It’s possible that the repairs may take more or less time than expected, and drivers are advised to check out the traffic page(external link) on our website our social media pages or call 0800 4 Highways (0800 44 44 49) for the latest travel information.

“We appreciate how important it is to get traffic back on SH1 as soon as we can, however we are balancing this against ensuring we do the best job possible to repair the bridge,” Mr Campbell says.   

“We would like to thank motorists on SH1 for their patience while we carry out this important work.”

Those travelling between Tokoroa and Turangi who may look to use SH32 and SH41 on the western side of Lake Taupo are advised that the road across the Whakamaru Dam is down to one lane with traffic lights, so expect delays.

Mercury Energy, who own the dam and the road across it, is currently undergoing their standard maintenance programme on the dam’s infrastructure until mid-December.

Plan ahead for a safe, enjoyable journey this summer. Keep up to date with:

University Sector – Sense of belonging at school key to LGBT students’ success

Source: MIL-OSI Submissions

Source: University of Auckland

Students who identify as lesbian, gay, bisexual or transgender (LGBT) are more likely to achieve at school if they feel a sense of belonging, regardless of whether or not they report being bullied.

This was the key finding from a project which looked at the connection between the school experience and LGBT students’ academic achievement. Led by Dr John Fenaughty at the University of Auckland, the research also showed that these students are more resistant to the negative effects of bullying on achievement than their heterosexual peers.

“We presumed that the high levels of bullying reported by this group would impact achievement, but we now know that if they’re at a supportive school, ideally one with high teacher expectations, this minimises the impact,” says Dr Fenaughty.
The research also found differences between LGB and transgender students in relation to factors that support achievement.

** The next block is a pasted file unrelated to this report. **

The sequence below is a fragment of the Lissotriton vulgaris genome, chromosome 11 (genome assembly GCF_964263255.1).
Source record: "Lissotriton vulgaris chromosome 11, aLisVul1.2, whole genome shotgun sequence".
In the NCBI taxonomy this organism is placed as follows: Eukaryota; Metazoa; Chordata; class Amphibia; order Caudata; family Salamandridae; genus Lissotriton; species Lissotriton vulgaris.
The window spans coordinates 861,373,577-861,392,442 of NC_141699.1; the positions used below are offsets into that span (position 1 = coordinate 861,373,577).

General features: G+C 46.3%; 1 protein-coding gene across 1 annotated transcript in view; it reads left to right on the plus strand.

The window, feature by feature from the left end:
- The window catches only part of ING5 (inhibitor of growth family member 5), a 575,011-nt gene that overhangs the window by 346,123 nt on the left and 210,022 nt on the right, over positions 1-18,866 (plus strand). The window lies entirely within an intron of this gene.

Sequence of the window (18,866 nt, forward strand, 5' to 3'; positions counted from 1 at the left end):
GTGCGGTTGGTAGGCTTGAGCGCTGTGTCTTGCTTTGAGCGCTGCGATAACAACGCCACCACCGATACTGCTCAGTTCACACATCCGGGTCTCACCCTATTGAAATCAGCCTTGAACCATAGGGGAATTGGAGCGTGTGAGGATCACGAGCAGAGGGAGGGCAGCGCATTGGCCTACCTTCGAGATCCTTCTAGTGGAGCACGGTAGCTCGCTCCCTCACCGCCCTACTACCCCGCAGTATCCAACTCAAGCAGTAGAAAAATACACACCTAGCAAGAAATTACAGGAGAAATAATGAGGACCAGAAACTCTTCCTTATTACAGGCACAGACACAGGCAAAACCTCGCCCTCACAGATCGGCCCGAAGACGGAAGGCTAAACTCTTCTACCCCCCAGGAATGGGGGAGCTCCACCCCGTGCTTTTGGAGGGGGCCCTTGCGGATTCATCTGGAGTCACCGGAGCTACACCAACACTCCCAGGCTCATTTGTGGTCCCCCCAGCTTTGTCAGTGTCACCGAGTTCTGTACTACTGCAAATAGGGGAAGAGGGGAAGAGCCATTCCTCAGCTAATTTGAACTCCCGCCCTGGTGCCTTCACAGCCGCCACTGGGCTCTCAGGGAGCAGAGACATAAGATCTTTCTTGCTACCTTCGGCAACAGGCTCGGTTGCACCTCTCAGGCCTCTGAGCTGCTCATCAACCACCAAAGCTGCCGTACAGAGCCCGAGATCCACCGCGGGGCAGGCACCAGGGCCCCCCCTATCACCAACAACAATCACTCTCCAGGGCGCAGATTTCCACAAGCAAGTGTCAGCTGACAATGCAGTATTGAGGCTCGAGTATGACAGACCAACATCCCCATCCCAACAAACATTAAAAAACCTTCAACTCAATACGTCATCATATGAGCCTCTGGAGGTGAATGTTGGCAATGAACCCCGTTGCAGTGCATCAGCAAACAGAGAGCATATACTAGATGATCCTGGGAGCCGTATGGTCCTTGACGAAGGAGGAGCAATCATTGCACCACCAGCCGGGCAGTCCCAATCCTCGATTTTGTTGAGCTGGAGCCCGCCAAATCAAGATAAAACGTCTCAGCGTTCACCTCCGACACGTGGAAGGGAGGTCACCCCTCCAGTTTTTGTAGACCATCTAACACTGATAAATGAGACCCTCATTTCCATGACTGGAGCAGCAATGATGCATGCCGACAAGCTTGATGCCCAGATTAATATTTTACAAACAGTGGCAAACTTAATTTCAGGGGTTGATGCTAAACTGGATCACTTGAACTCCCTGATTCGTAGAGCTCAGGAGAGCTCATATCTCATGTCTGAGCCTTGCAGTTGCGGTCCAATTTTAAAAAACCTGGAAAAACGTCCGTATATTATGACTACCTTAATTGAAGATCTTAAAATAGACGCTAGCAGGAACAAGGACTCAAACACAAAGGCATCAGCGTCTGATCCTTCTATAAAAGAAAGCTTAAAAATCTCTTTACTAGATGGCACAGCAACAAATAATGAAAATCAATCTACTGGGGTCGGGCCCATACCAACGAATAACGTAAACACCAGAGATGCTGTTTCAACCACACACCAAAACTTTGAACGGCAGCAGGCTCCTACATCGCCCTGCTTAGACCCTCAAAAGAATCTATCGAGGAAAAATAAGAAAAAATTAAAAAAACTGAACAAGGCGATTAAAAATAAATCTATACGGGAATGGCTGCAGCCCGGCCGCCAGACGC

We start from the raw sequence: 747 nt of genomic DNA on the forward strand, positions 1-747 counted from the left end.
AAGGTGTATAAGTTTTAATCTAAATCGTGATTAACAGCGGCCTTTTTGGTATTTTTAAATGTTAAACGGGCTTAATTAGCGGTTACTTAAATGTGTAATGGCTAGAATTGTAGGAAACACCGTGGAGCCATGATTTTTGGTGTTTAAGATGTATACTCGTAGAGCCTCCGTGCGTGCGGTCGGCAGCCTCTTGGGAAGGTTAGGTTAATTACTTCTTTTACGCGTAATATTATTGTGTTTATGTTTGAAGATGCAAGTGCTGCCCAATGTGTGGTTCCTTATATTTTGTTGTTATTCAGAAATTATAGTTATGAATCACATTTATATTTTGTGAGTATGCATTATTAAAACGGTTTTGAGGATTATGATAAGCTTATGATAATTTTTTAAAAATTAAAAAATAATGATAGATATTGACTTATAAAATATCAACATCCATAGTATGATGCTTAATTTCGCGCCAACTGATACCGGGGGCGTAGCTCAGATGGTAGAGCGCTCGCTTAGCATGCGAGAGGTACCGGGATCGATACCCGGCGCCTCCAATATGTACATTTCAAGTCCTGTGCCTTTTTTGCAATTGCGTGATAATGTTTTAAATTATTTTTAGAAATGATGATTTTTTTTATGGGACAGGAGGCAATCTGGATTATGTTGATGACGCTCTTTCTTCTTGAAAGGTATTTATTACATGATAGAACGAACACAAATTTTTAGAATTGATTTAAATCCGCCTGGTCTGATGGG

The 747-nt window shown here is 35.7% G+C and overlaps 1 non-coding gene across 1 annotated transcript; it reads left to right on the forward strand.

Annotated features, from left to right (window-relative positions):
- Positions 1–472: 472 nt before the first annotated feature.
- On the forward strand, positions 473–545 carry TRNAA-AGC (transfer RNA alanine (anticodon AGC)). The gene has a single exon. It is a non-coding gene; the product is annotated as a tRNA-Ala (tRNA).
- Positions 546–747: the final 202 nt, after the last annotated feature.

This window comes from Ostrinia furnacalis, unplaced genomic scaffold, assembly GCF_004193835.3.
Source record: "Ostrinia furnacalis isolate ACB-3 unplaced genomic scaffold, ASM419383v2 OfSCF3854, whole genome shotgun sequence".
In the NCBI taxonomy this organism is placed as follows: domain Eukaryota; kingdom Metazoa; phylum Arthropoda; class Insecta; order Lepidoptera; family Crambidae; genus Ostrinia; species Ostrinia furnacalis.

“LGB students are more than three times more likely to achieve academically if the principal agrees they have created a supportive environment for them. Supportive structures can include gay and straight alliances, inclusive curriculum content and professional development for teachers on working well with these students.”
At the time, the research didn’t ask about supportive structures for transgender students, but Dr Fenaughty says it’s a known fact that teacher expectation is critical to all students’ academic achievement, and this research is the first globally to show that it’s even more important for LGBT students.
“In fact, LGBT students’ odds of achieving are at least three times higher than those who don’t have teachers with high expectations of them. It is critical that teachers recognise that not all students are the same, and ensure that all are valued and respected.”
Other unexpected findings related to parental support and deprivation.
“Unlike heterosexual students, we found that high levels of parental support for LGBT students wasn’t able to reduce the negative effects of discrimination for these students,” he says. “Rather, achievement for these students relies on an inclusive school environment and this is an urgent reminder for schools to take action on behalf of these students and their whānau.”
Dr Fenaughty says factors like poverty further disadvantage these students, more so than their heterosexual counterparts, but again, these challenges can also be reduced by improving the school environment.
He believes research is needed on how to support schools to do this effectively.
“Increasing students’ sense of belonging and teacher expectations are vital for all students, particularly those who are LGBT, but a one-size-fits-all approach won’t work.Transgender and minority students are often neglected in inclusive approaches.Schools committed to supporting achievement must have structures in place for all students.”
The project used nationally representative datasets from the Youth2000 survey of 8,500 high school students that included around 668 LGBT students.
The results of this project have been recently published in the Journal of Youth and Adolescence.

About John Fenaughty
  • Dr John Fenaughty has a background in community psychology focused on youth wellbeing, particularly the effects of victimisation, harassment and/or LGBT student experiences within school and education settings.